Highlands, Johnson, Central (later Moyer), and Woodfill. 1931
Woodfill and Moyer were built from the same plans, by Fort Thomas Architect C. C. Weber
|“The Robert D. Johnson School occupies a commanding position in the heart of North Fort Thomas, around which has sprung up an extensive residential section.”||“The Ruth Moyer School, the newest of the elementary schools, sits in white majesty as a monument to her whose memory it perpetuates.”||“The Samuel Woodfill School is the hub of the southern portion of Fort Thomas, including in its radius the southern business district and the military reservation.”|
|From the 1936-37 Highlands yearbook|
Highlands High School, January, 1954
That's the old high school on the right (same building as below) .
The current high school was built in 1937.
Thanks to Mr. John Deering, former Highlands
Principal and English teacher, for this image, and the one below
|Highlands from the
|Aerial View of High School,
and what was then the new
Middle School circa 1964
|Highlands Gym, 1935||Death Valley Baseball Field, 1959||1953||Fraternity House at
|School Play, 1934||Library, 1934||Band, 1934||Gym, 1934|
|The architect's concept drawing and a construction image, both from the architectural firm of Weber, Werner, and Atkins. More on Fort Thomas' own C. C. Weber is at this site.|
This one's from the 1937 Highlands' Yearbook and is simply captioned “Helping George”.
We include it here for a great view of the trolley in front of the school.
|Highlands, from the 1926 Highlander. Note the Trolley Tracks. From a Facebook post by Berz Wagner.||from the 1937 Highlander||1937. Looking out the front door of the old High School toward the trolley tracks|
|The 1937 Highlands year book says “The new cafeteria presents its homelike served within surroundings of comfortable roominess. Within its walls culinary aromas are blended with carefree conversation and laughter.”|
Highlands High School
This building was erected in 1915, and had 93 students that
first year. It served until 1962, which was the year it burned down.
The cornerstone was laid on July 25, 1914.
Highlands after the January 6, 1962 fire.
|We read on Facebook that the original mascot for the school was the Highlands Blue Devil; that a local clergyman objected to the association of the community to the devil; that the boys' track team had an exceptionally good year that year; and it was remarked that they "flew like birds." This gave rise to the new name for the mascot, the Bluebirds. Can anyone verify that, or is it just an old wives tale?|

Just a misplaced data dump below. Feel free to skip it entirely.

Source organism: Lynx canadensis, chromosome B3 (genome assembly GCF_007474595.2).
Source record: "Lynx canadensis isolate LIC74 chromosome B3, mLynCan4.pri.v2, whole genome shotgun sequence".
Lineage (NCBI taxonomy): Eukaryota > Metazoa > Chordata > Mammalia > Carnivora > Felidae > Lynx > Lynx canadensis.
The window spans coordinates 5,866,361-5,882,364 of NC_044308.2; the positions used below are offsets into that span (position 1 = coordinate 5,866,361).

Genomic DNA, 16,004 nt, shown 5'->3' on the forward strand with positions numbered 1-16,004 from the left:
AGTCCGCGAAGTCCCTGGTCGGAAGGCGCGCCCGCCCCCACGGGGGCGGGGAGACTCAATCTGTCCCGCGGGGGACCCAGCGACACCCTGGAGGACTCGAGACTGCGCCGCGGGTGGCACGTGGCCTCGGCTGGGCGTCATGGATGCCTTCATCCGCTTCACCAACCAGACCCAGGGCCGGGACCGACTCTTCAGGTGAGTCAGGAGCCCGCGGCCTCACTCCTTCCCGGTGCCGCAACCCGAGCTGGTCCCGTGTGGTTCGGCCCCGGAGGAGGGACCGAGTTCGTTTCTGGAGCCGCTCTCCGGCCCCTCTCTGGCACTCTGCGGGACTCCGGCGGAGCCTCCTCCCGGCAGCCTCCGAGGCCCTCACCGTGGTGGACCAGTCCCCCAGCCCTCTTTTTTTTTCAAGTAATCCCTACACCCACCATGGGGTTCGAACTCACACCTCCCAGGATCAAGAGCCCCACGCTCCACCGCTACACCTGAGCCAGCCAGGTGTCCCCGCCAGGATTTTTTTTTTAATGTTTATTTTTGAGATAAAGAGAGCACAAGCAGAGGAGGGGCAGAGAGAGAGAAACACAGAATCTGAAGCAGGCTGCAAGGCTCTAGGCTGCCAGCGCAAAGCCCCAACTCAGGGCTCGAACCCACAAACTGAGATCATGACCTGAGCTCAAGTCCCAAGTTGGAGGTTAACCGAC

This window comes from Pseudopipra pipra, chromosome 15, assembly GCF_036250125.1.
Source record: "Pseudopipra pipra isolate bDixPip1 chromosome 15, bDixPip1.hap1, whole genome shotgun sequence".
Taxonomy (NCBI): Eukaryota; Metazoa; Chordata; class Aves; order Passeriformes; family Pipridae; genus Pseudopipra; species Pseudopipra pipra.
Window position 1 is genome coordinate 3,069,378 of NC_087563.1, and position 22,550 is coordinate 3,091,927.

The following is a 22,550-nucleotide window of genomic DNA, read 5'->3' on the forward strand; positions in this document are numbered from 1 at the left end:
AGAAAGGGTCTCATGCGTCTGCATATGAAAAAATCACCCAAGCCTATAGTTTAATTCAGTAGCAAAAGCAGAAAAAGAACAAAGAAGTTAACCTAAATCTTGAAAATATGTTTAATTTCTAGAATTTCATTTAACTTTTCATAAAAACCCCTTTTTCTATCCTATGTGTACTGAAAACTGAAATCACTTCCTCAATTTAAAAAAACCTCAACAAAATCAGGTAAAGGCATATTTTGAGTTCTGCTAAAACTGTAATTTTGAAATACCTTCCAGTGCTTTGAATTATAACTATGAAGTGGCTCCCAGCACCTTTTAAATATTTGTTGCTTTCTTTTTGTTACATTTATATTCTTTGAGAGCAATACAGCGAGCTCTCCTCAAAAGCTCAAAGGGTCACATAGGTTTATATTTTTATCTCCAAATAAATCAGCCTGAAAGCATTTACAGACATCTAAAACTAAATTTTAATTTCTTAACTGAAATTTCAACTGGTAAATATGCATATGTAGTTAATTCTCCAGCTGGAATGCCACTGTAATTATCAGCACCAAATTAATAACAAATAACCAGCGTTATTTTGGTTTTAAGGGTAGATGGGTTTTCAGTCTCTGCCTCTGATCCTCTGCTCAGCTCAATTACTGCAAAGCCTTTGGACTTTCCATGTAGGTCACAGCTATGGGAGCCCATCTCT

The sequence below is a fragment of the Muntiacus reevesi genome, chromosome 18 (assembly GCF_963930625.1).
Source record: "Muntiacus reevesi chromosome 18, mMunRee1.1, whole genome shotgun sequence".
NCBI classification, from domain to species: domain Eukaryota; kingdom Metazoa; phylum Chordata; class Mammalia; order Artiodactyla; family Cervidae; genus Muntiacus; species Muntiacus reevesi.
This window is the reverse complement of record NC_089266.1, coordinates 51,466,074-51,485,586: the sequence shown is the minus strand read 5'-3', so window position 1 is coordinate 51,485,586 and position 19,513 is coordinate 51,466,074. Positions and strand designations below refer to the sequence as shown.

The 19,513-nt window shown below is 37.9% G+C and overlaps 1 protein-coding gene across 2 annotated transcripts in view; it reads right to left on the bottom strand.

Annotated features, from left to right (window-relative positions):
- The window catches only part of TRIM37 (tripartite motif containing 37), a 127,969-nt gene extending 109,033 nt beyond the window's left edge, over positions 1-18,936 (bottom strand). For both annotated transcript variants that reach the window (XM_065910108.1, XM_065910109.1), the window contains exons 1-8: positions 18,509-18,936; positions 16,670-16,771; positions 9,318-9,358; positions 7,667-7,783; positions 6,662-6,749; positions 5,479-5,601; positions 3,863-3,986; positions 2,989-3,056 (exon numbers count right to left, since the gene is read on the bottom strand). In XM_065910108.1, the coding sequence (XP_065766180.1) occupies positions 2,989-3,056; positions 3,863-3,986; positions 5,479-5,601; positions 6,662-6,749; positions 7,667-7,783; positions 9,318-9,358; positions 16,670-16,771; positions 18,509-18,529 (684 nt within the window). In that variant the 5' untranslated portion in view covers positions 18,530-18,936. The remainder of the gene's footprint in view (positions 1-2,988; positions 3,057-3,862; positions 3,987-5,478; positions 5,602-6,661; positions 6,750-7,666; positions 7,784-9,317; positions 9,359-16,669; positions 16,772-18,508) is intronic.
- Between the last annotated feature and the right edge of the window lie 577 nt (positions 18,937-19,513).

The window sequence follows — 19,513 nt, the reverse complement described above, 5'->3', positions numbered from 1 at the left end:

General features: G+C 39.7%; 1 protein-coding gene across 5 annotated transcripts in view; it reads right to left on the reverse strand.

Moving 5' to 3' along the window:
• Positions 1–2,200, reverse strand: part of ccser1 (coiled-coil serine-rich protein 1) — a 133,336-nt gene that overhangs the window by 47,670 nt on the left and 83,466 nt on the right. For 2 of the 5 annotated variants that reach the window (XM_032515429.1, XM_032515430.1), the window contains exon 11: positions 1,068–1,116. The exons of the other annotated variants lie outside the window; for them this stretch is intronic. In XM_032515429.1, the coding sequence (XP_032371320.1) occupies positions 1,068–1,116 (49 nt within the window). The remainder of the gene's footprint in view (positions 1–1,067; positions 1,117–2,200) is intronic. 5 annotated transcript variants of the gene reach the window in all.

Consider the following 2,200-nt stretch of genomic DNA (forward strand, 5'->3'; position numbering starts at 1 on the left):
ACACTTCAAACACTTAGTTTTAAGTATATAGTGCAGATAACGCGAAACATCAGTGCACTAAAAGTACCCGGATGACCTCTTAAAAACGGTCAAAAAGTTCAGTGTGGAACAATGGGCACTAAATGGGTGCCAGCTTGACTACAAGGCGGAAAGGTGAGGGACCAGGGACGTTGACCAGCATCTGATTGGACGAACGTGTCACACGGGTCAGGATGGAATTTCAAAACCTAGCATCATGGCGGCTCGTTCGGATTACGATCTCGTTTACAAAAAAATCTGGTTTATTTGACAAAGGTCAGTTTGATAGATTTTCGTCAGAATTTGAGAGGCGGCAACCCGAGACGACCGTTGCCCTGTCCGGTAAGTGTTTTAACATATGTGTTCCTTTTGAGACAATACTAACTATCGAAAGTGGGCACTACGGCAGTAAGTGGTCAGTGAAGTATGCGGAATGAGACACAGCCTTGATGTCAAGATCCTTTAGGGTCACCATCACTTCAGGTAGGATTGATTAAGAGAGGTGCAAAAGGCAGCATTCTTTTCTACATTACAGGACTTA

|First Woodfill School||Samuel “Woodie” Woodfill (Wikipedia)||Brooklyn Daily Eagle,
September 11, 1922
|Fort Thomas' Woodfill Elementary School was named after Medal of Honor recipient Samuel Woodfill. A site about him is here.||The Stars and Stripes, of March 14, 1919, published Woodfill's official Medal of Honor proclamation, here.|
Woodfill School's cornerstone was laid on July 22, 1922.
|“Johnston” Elementary School||Robert D. Johnson|
|Johnson Elementary is named after WWI hero Robert D. Johnson, who was killed at the Battle of Belleau (Wikipedia) on June 8, 1918. His brother, Claude W. Johnson was the Chairman of the Board of Education at the time.|
|Additional background on the school and Miss Moyer.||Original Central School, the name was changed to Ruth Moyer in 1931.||Central School Opens|
On N. Fort Thomas
A drawing by Caroline Williams
|On N. Ft. Thomas Ave.,
across from Holly
|Mount Vernon School
On Highland, across from Newman,
and the only school in Central
Fort Thomas until the late 1800's.
Former Highlands football coach is in the Kentucky Athletic Hall of Fame
|"In the spring of 1891 big affair was held in Alexandria, some sort of Campbell County School affair, enormous bucket dinners and unlimited food, etc. Debate contest was held in the courthouse, and the Highland team won. . . . I seem to recall that the subject was something about the Theatre being more harmful than good, and the Newport people said the Highland boys won because they came from religious families and believed what they argued for while the Newport boys hadn’t given any thought to the subject and their parents had not taught them that it was wrong to go to the theatre.” From a letter from Harry W. McGinnis, July 10, 1957|
Fort Thomas' excerpt from Mary Lee Caldwell's History of Education of Campbell County.
|The first school in Fort Thomas dates back to c. 1832. Called the Mt. Pleasant School, it was a log cabin near what is now the intersection of Holly Lane and N. Ft. Thomas Avenue. Also known as the Old Buckeye School, it was used as a church on Sundays. The Baptists and Methodists alternated Sundays.|
|Folk Dance||Recreation Hall||Playground||Recreation Park
from a Facebook post by Barbara Sparks Rawe
|St. Euphrasia's Training School, Highland Avenue, Fort Thomas, Kentucky|